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Event Detail (Archived)

Driving Biological Discovery: An Expanding Toolkit for Affinity Proteomics


Event Details

Type
Other Lectures, Seminars, and Symposia
Speakers
John LaCava, Ph.D., research assistant professor, The Rockefeller University

In this talk, John LaCava will briefly highlight some recent work on the proteomic and biochemical characterization of human LINE-1 retrotransposons in model cells, as well as ongoing attempts to characterize LINE-1 ribonucleoproteins immunoprecipitated from resected colorectal cancers. Increasingly, he aims to bring basic research tools to bear on clinical samples. Can studies of the LINE-1 vicinal interactome inform hypotheses concerning the mechanics of its pathobiological effects in tumor?



Yet, objectives extend beyond tabulating lists of candidate "smoking guns.” One long term objective is to transfer cognate healthy and pathogenic macromolecules from their in vivo milieus into test tubes for further downstream study. While there are many methods that can detect (directly or indirectly) the existence of protein interactions, there are few options that permit investigators to retrieve and transfer intact physiological interactions from the cell into an appropriately stabilizing in vitro environment. The distinction is significant: in the latter case, the parts of the cell are physically isolated and enriched in a form that can be subjected to further fruitful downstream research, including biochemical, enzymological, and structural study. Retrieving complexes from the native source is often nontrivial but has some very important practical benefits: it avoids (i) the requirement of advanced knowledge of their complete composition and (ii) artifacts associated with recombinant expression and exogenous reconstitution. Unfortunately, there is no way to predict, a priori, the best way to transfer any given macromolecule from its natural milieu into a suitable in vitro environment. To address this challenge, LaCava and his colleagues have developed a screen for interactome mining, based on affinity proteomics, that is akin to a crystallographic screen; and the platform is under continuous development. He will summarize the screening approach, including its latest improvements and future directions, leveraging a couple research vignettes to do so.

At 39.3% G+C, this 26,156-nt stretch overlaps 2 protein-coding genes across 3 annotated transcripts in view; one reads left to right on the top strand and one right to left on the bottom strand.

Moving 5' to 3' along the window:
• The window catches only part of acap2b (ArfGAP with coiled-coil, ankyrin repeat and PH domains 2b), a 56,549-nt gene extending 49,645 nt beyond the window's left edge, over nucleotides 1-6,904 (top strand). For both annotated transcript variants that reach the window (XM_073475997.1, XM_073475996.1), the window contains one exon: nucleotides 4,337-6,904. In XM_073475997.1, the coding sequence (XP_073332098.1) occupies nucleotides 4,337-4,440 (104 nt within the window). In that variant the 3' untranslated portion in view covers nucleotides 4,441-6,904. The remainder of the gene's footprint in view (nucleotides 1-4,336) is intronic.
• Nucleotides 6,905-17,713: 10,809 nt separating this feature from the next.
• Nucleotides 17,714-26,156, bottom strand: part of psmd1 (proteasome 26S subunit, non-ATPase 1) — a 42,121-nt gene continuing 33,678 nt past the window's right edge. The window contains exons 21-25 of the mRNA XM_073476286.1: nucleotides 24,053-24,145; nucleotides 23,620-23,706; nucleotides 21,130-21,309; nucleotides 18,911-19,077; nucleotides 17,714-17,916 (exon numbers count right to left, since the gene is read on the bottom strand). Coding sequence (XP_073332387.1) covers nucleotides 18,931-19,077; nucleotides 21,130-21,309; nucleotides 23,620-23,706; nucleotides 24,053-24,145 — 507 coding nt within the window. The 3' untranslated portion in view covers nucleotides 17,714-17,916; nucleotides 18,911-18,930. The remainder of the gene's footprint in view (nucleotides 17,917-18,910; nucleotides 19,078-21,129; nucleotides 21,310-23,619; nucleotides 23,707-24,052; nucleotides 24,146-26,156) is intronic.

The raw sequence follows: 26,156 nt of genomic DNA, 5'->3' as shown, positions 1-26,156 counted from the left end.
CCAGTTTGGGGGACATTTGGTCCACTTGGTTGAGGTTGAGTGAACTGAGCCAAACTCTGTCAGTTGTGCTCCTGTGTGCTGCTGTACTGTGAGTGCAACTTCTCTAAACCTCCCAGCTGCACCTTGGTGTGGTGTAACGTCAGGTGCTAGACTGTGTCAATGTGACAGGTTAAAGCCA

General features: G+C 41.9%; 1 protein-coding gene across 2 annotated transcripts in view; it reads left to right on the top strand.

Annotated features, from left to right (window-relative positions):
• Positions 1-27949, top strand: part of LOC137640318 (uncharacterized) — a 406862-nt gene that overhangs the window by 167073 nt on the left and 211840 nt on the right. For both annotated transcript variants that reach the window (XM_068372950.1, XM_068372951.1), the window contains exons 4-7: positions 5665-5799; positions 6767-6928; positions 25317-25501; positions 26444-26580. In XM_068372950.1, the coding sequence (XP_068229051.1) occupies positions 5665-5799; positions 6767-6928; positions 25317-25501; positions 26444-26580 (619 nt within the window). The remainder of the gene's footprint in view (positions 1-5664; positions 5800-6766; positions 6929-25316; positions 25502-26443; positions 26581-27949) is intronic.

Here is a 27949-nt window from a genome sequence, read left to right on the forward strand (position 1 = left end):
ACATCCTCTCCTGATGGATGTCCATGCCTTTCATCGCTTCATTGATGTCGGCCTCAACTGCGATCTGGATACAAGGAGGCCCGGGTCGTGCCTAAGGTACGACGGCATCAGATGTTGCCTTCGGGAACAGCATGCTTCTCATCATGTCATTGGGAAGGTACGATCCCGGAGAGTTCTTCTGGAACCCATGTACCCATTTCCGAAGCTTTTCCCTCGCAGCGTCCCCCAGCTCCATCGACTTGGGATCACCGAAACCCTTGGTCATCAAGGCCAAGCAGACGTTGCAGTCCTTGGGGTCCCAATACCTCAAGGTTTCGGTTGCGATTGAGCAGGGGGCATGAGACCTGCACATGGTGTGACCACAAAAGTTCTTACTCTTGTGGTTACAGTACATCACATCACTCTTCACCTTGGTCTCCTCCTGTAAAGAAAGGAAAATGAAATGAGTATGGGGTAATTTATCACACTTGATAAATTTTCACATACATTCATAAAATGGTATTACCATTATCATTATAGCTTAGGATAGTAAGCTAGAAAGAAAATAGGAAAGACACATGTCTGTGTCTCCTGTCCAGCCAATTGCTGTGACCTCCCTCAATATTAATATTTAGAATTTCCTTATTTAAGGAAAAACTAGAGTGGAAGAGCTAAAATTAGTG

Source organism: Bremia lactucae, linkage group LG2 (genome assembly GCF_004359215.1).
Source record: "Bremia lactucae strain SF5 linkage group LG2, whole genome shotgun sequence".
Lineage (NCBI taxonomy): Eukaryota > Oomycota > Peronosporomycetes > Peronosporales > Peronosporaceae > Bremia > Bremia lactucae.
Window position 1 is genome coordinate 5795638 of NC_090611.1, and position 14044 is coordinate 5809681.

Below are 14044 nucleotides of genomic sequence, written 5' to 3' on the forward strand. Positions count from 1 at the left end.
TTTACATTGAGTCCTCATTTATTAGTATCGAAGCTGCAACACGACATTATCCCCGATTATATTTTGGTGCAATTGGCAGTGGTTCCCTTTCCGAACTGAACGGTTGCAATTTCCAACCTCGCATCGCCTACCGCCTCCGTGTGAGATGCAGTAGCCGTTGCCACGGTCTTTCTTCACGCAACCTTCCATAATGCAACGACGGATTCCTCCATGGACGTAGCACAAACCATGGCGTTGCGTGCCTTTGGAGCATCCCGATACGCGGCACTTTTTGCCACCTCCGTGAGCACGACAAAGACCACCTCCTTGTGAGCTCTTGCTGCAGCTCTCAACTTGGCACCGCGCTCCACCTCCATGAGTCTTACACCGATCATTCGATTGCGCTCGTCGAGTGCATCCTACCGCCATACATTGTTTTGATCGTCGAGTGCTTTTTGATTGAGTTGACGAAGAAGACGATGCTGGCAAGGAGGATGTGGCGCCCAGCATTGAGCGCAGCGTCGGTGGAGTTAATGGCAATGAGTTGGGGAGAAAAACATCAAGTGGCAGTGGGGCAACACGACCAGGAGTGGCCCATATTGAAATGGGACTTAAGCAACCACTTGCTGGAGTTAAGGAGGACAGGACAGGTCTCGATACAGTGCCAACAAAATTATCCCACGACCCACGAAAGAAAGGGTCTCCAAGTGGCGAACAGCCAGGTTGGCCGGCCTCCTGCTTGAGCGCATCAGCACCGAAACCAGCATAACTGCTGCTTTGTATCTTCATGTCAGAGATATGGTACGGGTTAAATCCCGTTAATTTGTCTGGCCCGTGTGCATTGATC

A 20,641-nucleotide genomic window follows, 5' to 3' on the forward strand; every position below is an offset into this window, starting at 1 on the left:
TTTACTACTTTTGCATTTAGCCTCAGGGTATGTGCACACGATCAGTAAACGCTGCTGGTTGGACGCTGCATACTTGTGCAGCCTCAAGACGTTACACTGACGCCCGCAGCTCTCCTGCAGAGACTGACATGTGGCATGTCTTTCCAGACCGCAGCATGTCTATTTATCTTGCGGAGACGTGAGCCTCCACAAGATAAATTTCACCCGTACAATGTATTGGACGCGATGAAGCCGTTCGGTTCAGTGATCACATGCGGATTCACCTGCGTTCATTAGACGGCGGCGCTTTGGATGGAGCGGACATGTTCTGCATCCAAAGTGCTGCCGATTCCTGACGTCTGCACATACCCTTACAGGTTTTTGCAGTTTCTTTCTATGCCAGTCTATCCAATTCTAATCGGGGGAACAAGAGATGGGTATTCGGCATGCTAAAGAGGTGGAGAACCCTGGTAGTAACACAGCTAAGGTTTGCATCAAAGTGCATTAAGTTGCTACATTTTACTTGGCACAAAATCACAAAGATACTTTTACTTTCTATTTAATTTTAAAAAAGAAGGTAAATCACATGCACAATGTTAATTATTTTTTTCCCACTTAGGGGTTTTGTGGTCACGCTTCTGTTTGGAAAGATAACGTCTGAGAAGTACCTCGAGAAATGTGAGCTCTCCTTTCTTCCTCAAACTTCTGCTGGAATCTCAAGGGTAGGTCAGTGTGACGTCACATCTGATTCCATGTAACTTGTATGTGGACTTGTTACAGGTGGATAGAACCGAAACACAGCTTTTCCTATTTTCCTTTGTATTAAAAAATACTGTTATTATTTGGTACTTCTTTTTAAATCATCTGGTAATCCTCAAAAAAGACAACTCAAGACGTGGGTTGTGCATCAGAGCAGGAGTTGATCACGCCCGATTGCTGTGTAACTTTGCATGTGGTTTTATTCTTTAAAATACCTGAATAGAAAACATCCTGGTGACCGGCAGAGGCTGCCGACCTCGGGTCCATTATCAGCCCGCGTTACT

Sponsor
Michael Rout
(212) 327-8136
rout@rockefeller.edu
Open to
Public
Contact
Lelia Saba
Phone
(212) 327-8136


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